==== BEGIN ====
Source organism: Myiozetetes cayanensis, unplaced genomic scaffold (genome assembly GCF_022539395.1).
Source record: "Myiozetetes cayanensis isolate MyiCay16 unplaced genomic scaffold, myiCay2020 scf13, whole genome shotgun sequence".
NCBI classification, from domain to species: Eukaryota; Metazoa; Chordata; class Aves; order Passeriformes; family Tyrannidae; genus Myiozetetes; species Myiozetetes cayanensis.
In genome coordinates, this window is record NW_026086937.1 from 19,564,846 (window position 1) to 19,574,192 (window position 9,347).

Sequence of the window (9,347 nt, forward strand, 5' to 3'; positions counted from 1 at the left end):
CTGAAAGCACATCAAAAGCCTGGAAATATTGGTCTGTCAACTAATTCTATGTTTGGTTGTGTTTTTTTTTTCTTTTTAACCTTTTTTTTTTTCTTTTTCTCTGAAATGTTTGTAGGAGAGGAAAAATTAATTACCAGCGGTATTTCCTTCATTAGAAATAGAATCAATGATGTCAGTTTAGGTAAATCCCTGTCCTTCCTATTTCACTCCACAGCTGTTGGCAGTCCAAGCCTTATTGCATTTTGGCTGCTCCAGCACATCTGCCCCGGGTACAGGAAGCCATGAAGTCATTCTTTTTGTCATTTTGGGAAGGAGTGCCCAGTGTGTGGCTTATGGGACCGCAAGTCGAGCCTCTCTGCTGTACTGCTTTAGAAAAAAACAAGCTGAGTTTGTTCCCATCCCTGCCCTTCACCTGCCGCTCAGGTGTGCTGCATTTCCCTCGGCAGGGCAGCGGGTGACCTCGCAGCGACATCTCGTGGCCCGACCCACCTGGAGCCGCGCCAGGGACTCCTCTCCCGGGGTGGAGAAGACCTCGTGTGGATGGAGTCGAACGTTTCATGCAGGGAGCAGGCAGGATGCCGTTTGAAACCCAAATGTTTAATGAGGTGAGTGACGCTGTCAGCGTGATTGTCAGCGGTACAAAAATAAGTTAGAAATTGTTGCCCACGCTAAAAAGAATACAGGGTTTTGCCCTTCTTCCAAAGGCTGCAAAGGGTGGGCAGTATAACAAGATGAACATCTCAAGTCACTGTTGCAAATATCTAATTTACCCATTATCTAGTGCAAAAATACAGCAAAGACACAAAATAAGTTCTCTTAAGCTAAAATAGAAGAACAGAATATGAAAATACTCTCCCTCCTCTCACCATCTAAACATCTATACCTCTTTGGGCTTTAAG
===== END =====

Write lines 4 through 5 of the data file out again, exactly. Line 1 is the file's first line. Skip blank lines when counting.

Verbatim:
In genome coordinates, this window is record NW_026086937.1 from 19,564,846 (window position 1) to 19,574,192 (window position 9,347).

Sequence of the window (9,347 nt, forward strand, 5' to 3'; positions counted from 1 at the left end):